Planetary Health underpins an economy of wellbeing
I was both excited and disappointed to read the article “The economy of wellbeing: what is it and what are the implications for health” in the BMJ this week. Excited to see that the BMJ had commissioned an article on the important issue of centreing the economy on wellbeing rather than an arbitrary measure such as GDP and disappointed that the article failed to consider the most pressing and urgent determinant of human wellbeing – planetary health.
Despite being widely reported as a crisis and emergency, and acknowledged by the WHO as the most urgent threat to human health in the 21st century1, the climate and ecological crisis does not even feature in this article in terms of how we should devise an economy of wellbeing.
Human wellbeing is deeply connected to and dependent on planetary life-support systems that provide us with the fundamental determinants of health (clean air, freshwater, conditions that enable us to grow and harvest food) as well as preventing disease through healthy ecosystems.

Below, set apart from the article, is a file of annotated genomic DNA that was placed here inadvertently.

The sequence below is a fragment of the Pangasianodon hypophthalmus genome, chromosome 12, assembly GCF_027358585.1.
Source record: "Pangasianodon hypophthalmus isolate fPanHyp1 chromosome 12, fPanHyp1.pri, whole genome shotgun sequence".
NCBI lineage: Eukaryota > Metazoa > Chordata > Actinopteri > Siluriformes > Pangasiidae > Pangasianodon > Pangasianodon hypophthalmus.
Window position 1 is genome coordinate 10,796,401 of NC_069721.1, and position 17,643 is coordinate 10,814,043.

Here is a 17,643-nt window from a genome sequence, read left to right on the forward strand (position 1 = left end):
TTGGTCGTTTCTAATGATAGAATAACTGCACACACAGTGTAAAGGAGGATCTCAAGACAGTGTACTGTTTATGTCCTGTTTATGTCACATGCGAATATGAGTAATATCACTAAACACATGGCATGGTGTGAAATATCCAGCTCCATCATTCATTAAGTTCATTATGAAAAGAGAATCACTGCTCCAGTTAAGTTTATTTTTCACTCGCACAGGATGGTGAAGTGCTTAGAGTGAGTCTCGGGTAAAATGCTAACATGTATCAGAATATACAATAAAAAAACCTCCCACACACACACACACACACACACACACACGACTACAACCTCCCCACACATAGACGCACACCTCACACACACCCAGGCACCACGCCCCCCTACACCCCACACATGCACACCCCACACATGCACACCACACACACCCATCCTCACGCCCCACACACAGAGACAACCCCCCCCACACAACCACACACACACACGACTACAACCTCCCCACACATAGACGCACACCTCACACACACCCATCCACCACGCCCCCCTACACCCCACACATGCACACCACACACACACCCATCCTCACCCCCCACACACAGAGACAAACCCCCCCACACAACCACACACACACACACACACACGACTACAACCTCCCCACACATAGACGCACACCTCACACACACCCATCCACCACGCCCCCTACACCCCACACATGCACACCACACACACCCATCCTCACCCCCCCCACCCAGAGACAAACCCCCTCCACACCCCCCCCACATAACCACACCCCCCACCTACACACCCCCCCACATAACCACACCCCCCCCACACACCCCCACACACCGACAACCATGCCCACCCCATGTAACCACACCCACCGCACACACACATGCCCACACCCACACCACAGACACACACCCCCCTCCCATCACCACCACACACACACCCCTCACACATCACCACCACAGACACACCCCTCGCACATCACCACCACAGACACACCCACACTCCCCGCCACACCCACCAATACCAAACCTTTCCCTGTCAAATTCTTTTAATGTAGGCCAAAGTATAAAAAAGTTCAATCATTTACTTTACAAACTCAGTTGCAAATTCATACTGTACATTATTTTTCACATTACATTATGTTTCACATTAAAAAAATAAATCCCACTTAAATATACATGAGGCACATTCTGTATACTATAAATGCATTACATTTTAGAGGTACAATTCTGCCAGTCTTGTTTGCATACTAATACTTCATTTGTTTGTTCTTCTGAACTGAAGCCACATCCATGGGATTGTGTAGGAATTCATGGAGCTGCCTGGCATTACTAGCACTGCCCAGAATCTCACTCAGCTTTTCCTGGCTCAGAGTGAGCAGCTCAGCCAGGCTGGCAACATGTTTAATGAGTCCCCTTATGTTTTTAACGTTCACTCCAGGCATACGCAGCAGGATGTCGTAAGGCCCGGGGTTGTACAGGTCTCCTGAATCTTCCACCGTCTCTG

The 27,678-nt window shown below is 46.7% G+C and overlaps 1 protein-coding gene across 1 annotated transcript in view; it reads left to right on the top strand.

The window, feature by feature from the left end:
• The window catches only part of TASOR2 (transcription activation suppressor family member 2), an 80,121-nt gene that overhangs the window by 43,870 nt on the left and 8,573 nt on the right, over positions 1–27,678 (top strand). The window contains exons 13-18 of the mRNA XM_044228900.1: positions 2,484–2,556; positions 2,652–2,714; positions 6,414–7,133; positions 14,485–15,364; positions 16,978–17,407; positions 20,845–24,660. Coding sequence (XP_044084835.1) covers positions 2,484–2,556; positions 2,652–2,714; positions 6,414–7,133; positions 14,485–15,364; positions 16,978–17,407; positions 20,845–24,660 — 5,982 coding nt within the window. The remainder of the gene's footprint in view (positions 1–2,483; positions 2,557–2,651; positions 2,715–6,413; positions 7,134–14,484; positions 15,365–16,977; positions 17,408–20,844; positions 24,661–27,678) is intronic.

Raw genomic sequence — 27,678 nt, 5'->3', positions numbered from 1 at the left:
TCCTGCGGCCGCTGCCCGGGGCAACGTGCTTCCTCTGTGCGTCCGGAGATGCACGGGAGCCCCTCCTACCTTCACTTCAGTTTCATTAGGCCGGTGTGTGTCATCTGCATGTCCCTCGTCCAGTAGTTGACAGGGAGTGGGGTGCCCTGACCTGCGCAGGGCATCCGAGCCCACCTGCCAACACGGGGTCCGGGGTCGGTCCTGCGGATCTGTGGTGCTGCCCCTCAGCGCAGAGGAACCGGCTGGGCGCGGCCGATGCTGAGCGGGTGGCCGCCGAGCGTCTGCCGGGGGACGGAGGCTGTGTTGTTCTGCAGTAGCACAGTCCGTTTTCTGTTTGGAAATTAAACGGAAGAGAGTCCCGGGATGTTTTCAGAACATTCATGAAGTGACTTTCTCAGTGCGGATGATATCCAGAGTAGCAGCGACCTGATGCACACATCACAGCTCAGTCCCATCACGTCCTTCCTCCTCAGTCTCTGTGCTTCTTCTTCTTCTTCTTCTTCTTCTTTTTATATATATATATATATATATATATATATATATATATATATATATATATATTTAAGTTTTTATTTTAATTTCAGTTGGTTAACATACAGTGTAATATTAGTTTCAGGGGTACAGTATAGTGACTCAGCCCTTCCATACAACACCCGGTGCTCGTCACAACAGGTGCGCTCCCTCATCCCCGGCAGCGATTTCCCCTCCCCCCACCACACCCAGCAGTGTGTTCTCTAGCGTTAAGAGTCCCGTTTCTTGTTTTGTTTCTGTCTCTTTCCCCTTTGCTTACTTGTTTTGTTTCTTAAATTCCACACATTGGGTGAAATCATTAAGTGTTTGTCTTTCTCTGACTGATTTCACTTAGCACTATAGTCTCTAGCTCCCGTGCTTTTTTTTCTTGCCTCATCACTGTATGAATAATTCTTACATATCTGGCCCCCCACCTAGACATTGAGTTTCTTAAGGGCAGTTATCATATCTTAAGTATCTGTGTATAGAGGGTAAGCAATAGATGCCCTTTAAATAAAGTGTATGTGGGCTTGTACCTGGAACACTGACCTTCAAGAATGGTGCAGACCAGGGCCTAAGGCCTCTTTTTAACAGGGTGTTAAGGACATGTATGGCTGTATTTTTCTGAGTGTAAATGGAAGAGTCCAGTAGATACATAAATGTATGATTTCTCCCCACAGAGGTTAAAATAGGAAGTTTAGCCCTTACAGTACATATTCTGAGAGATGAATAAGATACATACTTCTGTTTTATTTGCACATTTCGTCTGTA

Economists have given this thought. In ‘Doughnut Economics: How to think like a 21st century economist’, Kate Raworth describes an economic model which allows for human flourishing using a diagram in the shape of a doughnut.2 The inner ring represents the social foundation of human rights below which no-one should fall (food, water, education, healthcare, social equity, peace, political voice etc.) and the outer ring represents the ecological ceilings of planetary boundaries (air pollution, biodiversity loss, ocean acidification, freshwater withdrawals etc). In between these two rings is what she calls the ‘safe and just space for humanity’.
It is important that as we build back our economy from the Covid-19 crisis, that we put human wellbeing at the centre of all our decision making. To do this, requires a clear understanding of health determinants, the most fundamental of which depend on planetary health.
1. WHO calls for urgent action to protect health from climate change- sign the call. Accessed 1st July 2020. https://www.who.int/globalchange/global-campaign/cop21/en/
2. Raworth K. Doughnut economics: seven ways to think like a 21st-century economist. Chelsea Green Publishing; 2017
Competing interests: No competing interests